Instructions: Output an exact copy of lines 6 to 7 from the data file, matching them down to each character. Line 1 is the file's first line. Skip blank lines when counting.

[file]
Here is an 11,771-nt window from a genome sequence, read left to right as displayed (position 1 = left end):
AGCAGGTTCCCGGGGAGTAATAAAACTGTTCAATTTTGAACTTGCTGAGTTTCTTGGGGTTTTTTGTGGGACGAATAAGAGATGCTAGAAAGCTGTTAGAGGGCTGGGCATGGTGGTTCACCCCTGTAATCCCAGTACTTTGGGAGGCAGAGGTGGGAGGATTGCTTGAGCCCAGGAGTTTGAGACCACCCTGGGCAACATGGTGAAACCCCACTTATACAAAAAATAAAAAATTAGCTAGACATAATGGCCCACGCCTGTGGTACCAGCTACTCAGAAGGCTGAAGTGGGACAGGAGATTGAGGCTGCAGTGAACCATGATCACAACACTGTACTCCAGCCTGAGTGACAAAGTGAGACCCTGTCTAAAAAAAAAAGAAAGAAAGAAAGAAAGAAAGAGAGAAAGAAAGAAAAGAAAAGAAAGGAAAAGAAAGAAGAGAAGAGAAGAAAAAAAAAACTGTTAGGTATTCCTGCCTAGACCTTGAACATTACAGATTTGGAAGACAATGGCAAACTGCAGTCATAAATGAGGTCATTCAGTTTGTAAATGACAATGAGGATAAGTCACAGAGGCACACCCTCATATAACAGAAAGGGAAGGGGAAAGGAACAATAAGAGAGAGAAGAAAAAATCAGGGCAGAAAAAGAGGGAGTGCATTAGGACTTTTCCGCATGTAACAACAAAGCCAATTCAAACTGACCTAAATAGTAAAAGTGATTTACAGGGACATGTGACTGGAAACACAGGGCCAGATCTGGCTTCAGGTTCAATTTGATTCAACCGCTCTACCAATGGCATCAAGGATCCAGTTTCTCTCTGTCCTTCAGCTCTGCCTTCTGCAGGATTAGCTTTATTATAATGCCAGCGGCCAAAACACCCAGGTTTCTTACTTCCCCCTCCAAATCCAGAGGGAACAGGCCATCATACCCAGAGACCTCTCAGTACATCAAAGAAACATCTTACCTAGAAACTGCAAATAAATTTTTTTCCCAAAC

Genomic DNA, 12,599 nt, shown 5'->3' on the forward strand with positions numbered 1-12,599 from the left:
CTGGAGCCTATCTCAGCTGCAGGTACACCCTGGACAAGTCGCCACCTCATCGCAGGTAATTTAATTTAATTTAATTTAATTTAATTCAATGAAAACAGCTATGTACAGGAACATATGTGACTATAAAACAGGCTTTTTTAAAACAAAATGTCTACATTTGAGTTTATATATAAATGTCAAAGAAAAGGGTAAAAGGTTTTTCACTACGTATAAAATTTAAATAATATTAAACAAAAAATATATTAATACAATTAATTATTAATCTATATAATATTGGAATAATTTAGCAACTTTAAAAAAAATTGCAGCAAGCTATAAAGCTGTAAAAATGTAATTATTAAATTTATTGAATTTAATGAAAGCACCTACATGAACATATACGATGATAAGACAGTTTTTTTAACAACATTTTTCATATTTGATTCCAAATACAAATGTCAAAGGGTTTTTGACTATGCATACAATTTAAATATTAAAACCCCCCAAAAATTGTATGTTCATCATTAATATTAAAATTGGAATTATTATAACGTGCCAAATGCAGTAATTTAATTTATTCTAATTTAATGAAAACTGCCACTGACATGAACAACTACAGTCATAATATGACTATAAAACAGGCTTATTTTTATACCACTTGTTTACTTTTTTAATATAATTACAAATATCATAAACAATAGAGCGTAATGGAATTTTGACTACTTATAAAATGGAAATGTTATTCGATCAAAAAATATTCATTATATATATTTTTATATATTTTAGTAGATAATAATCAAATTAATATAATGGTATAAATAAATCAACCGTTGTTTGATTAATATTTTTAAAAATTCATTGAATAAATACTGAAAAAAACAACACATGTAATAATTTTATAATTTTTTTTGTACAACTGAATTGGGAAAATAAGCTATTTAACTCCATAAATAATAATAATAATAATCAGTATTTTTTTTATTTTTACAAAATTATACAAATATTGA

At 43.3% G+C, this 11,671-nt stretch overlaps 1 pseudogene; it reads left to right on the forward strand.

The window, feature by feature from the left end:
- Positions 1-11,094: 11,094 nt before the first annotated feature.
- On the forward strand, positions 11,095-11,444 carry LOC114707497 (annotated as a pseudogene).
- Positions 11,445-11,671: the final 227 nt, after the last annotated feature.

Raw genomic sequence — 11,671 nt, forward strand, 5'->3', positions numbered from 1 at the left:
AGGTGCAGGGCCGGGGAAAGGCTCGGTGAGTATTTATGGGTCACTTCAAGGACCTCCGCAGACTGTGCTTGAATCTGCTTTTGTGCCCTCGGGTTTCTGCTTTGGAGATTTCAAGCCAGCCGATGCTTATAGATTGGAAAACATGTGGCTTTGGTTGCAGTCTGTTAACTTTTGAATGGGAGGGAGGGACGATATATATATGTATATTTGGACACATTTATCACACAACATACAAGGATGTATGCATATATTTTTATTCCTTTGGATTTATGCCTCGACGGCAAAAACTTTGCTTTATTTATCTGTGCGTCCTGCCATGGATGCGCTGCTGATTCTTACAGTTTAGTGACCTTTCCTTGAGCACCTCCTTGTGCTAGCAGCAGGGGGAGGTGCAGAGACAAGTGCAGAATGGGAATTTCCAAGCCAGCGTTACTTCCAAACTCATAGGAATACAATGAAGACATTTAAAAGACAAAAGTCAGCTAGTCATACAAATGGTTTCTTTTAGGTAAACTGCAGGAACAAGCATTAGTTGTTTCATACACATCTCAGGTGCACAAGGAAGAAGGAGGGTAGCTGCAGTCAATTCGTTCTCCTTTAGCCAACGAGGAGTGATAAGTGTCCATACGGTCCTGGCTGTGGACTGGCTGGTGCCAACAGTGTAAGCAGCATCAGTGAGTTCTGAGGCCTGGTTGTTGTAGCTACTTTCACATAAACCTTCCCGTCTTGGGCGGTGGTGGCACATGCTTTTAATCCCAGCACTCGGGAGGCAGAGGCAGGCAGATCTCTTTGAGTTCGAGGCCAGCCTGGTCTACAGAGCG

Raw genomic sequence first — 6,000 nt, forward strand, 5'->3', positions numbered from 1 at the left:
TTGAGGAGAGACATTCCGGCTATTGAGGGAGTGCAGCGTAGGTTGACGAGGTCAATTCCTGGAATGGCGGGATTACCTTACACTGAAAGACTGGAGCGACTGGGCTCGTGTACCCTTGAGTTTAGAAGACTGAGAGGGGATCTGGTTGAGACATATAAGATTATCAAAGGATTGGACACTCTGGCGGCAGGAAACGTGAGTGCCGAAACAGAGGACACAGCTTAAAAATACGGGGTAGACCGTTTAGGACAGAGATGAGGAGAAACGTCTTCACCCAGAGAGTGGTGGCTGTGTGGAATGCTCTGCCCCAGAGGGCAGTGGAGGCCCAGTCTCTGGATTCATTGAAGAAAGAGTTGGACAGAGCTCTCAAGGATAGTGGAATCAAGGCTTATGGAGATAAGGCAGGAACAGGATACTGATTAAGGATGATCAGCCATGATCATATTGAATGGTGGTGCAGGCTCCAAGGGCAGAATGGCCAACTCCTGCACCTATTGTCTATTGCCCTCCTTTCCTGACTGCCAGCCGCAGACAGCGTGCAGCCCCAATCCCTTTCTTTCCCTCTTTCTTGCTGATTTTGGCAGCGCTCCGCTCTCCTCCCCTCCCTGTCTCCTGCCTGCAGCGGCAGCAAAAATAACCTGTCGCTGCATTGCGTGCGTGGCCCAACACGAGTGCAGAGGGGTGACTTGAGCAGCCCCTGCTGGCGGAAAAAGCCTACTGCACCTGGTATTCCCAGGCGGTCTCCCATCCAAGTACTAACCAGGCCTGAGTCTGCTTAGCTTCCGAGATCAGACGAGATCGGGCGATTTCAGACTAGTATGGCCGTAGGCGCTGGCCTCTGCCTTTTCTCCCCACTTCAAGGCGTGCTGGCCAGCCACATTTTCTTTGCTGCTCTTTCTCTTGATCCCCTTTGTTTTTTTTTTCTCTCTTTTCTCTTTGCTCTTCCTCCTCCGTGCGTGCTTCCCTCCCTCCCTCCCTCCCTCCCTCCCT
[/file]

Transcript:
The window, feature by feature from the left end:
- Positions 1-11,094: 11,094 nt before the first annotated feature.